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Big Ten Championship 2013: Live Game Grades and Analysis for Ohio State Buckeyes

EAST LANSING, MI - SEPTEMBER 29: Isaiah Lewis #9 of the Michigan State Spartans dives for a fourth quarter interception in front of teammate Darqueze Dennard #31 and Jake Stoneburner #11 of the Ohio State Buckeyes of the Michigan State Spartans  at Spartan Stadium on September 29, 2012 in East Lansing, Michigan. Ohio State won the game 17-16. (Photo by Gregory Shamus/Getty Images)
Gregory Shamus/Getty Images
Brian PedersenFeatured Columnist IVNovember 7, 2016

Michigan State 34, Ohio State 24—FINAL

Ohio State's hopes of playing for a national title were crushed by Michigan State (12-1) in the Big Ten championship game in Indianapolis, with the Buckeyes (12-1) also seeing their school-record 24-game win streak en/d

Final live stats can be found at NCAA.com.

Check out our grading and analysis of Ohio State's rough night below.

Ohio State Buckeyes Live Game Grades
Position Unit1st Half GradesFinal Grades
Passing OffenseBC
Rushing OffenseBB+
Passing DefenseCC
Rushing DefenseAB-
Special TeamsBB
CoachingB-C
Big Ten Championship vs. Michigan State

Final game analysis for the Ohio State Buckeyes:

Pass Offense: Braxton Miller (8-of-21, 101 yards) was sacked three times in the first half and never got a rhythm going through the air. Michigan State's corners were too hard to outsmart, especially on long passes. OSU rarely tried the underneath route.

Run Offense: Miller (142 yards, 2 TDs) had his fourth straight 100-yard game, but on third- and fourth down he couldn't get the short yards. Carlos Hyde (118 yards) reached triple-digits for the eighth time in a row, but only belly play worked effectively.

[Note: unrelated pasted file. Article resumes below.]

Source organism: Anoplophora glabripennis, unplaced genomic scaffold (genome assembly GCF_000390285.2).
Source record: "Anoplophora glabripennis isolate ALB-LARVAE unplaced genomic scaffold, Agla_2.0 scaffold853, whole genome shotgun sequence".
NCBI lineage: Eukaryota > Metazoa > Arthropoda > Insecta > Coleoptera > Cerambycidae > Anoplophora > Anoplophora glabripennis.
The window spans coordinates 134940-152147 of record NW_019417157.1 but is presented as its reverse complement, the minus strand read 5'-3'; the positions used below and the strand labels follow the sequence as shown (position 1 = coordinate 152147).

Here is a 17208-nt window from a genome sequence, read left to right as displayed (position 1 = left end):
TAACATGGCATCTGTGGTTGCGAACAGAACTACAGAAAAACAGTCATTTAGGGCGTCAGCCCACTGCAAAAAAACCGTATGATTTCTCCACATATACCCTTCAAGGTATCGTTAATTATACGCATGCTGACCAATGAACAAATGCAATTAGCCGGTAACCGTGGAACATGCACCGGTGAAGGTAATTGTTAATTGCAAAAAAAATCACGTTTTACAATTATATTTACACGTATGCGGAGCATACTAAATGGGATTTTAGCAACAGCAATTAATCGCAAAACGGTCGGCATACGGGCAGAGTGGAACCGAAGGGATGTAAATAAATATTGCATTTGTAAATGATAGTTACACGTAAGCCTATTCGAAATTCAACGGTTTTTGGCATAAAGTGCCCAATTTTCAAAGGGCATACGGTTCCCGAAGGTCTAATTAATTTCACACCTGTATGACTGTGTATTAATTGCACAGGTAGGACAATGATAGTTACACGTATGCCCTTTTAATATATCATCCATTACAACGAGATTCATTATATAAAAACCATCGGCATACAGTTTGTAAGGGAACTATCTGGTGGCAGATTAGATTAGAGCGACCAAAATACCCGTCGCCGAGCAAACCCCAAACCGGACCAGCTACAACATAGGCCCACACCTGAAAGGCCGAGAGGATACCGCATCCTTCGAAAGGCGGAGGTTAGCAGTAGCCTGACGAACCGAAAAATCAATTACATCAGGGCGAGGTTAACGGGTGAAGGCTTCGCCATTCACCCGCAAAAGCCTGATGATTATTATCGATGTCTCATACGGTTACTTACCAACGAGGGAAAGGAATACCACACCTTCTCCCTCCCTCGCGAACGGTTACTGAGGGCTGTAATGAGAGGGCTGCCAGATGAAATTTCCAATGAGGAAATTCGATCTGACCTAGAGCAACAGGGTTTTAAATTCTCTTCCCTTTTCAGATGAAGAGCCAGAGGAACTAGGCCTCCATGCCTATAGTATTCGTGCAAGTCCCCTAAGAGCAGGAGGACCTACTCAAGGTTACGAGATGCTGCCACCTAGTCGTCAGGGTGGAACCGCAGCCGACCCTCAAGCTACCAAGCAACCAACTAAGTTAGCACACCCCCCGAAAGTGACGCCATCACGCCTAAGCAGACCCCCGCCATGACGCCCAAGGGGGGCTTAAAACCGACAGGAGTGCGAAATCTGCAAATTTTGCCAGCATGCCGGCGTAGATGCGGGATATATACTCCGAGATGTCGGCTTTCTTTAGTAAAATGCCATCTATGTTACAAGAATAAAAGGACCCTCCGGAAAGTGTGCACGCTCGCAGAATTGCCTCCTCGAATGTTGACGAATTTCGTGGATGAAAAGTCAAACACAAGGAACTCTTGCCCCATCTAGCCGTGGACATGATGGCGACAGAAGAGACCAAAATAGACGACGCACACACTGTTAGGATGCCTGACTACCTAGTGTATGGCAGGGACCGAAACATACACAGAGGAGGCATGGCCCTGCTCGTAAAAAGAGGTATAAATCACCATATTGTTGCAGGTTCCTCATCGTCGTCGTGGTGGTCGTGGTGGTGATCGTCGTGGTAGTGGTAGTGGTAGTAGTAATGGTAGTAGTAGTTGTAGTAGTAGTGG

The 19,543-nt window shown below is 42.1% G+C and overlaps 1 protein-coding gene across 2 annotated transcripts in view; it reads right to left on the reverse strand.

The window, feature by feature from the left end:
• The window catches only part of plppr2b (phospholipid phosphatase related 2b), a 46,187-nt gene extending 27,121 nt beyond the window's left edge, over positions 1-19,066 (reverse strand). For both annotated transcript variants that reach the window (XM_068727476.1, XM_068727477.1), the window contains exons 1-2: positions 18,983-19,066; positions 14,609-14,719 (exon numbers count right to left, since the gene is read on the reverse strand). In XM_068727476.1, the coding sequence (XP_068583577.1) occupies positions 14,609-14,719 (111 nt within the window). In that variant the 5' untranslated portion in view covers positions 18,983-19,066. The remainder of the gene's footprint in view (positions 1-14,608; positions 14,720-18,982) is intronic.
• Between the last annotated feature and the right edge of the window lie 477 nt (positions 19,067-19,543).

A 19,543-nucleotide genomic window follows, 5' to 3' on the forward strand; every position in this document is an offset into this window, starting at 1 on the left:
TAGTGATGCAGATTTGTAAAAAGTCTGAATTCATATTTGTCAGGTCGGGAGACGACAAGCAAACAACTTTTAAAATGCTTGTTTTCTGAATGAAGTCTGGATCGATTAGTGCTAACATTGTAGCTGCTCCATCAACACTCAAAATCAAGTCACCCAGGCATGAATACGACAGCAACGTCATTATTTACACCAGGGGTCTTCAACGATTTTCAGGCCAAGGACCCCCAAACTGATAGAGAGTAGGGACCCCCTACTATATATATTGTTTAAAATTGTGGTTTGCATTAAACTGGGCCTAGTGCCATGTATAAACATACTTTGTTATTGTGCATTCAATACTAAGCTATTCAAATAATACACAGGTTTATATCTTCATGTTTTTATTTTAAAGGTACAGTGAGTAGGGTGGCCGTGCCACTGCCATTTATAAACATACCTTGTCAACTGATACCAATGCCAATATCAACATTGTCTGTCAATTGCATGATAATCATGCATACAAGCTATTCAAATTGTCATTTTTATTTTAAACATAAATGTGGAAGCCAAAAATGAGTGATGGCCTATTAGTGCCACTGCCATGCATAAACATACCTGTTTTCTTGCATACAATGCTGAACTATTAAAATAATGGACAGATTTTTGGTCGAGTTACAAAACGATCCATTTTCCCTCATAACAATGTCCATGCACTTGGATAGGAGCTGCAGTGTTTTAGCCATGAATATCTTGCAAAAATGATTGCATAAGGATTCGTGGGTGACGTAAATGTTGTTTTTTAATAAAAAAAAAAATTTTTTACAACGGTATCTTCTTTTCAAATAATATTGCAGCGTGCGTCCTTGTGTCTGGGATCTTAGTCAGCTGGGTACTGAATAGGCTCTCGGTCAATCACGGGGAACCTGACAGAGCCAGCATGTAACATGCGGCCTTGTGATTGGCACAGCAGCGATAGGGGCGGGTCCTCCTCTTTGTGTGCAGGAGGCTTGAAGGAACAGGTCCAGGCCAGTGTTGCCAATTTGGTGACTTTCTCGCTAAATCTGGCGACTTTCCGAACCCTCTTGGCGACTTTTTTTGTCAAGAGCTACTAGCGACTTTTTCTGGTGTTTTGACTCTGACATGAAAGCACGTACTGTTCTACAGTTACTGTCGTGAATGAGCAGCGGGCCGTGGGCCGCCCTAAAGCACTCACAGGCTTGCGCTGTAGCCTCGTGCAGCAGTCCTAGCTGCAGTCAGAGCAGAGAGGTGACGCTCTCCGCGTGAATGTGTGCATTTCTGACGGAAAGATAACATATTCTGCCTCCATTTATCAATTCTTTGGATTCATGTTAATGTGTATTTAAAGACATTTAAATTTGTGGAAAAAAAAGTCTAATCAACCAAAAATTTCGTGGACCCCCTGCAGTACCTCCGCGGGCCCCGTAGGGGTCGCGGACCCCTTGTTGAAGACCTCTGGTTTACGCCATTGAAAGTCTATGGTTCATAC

Pass Defense: The Buckeyes let Connor Cook throw for a career-high 304 yards, with all three of his TD passes coming on play action. Other than C.J. Barnett jumping a route for an interception, OSU's secondary either got burned or flagged.

Run Defense: OSU allowed a rusher (Jeremy Langford) to reach 100 yards for the first time all season because it got sloppy with tackling and contain in the second half.

Special Teams: Ryan Shazier partially blocked a fourth-quarter punt, but nothing came of it. Otherwise, it was a very pedestrian and unspectacular effort in this area.

Coaching: After looking unwilling to take risks early, OSU coaches opened up the playbook and found success. But late predictability spelled doom.

INDIANAPOLIS, IN - DECEMBER 07:  Darqueze Dennard #31 of the Michigan State Spartans breaks up a pass to Devin Smith #9 of the Ohio State Buckeyes during the Big Ten Conference Championship game at Lucas Oil Stadium on December 7, 2013 in Indianapolis, In
Andy Lyons/Getty Images

First-half analysis for the Ohio State Buckeyes:

Pass Offense: Braxton Miller hasn't had many open receivers, but he found Philly Brown on a seam route for Ohio State's TD and then hooked up with TE Jeff Heuerman on a long pass to set up a late FG. He's been sacked three times, though.

Run Offense: Miller's ability to scramble on busted pass plays has been OSU's best run option. Carlos Hyde hasn't been able to get going, other than one strong run up the middle, as the line is failing to hold blocks.

Pass Defense: OSU has been fooled on a pair of play-action plays, both resulting in touchdown passes. When the Buckeyes get pressure, though, they're forcing Connor Cook to throw it away.

Run Defense: The front seven has been stellar, holding Jeremy Langford to 22 yards on 13 carries, with no run longer than eight yards—forcing Michigan State to throw more than normal.

Special Teams: The Buckeyes have been called for a kick-catch interference penalty, while Dontre Wilson lost 10 yards by choosing to bring a kickoff out of the end zone.

Coaching: Early play-calling resembled a staff uninterested in taking risks, devoid of the big-play starts OSU has had for the last two months. The playbook opened up after the Buckeyes fell behind 17 points.

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